High school football recruits must first make the grade

National signing day is the one of the biggest highlights for a high school football player. It's huge payoff for four years of hard work, but not everyone that plays the game is going to be rewarded for playing the game.

"There's actually one football player in every 32 high schools in America that gets a scholarship in year," said Plant High School head football coach Robert Weiner.

It's all about getting noticed.  A Division I scholarship is estimated to be worth a half-million dollars -- which is why they're not easy to get. For most players, the requirements start in the classroom, but the key player is the high school head coach.

"Kids will not be recruited without the head coach's original recommendation," explained Weiner. "If a recruiting service is promoting somebody and that kid wasn't even on the head coach's recruiting spreadsheet that he gives to the guy, there is not going to be a school that will recruit him."

USF head coach Charlie Strong relies heavily on relationships he has with high school coaches.

"When you have that relationship with those coaches and when you walk into those schools, you know when you sit down with them. When you talk about the athlete, then they are going to give you the truth about them."

This is what a student-athlete's grade means for their chances. This higher the GPA the more doors that will be open. A 4.0 will makes a student eligible for 91 percent of colleges in the country. Get a 2.0 and your choices are drastically reduced to just 8 percent.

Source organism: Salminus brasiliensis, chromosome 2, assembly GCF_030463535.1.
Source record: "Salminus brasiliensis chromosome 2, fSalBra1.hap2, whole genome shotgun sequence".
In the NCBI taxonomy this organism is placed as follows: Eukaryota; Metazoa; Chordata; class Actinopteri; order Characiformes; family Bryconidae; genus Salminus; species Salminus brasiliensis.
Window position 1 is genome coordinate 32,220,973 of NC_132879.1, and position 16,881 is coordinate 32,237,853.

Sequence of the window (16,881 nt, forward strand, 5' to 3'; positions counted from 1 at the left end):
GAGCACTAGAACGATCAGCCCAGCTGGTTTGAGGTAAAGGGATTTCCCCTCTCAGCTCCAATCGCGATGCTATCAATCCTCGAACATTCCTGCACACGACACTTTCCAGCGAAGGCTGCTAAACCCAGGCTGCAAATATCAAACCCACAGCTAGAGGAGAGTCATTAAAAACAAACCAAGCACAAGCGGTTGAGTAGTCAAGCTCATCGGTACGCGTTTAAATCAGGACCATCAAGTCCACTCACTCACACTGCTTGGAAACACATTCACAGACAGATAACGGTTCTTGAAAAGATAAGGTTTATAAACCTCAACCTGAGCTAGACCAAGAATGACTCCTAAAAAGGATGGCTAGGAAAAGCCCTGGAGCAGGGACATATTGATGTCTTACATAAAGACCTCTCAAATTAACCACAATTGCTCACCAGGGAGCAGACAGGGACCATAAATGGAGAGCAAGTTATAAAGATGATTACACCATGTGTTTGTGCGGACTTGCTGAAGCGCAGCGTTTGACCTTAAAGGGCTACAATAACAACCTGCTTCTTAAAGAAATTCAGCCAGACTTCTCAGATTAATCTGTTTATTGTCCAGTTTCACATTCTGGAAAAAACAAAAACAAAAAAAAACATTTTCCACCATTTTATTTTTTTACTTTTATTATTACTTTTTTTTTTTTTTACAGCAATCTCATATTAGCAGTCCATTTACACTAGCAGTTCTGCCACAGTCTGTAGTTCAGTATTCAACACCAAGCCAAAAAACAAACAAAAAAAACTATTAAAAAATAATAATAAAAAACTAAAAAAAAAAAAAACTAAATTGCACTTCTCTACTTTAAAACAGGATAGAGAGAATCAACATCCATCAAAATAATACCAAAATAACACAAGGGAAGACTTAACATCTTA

"I have that in my phone and we show that to our players," said Hillsborough head football coach Earl Garcia. "That's the academic emphasis and rightly so."

"The first question for the smaller schools is the academics," said Weiner. "The first question for the bigger schools is the football, but it's quickly followed by the academics."

Watching others put pen to paper on signing day can be tough to accept for a player and parents. Coach Garcia shares the question he gets often from concerned parents.

"'Well, Signing Day is Wednesday, is he going to sign?' Are you kidding," quipped Garcia. "He didn't start for Hillsborough; how's he going to play for Florida or South Florida?"

"They don't get it a lot of times," he added. "There has to be a villain and I'm the guy."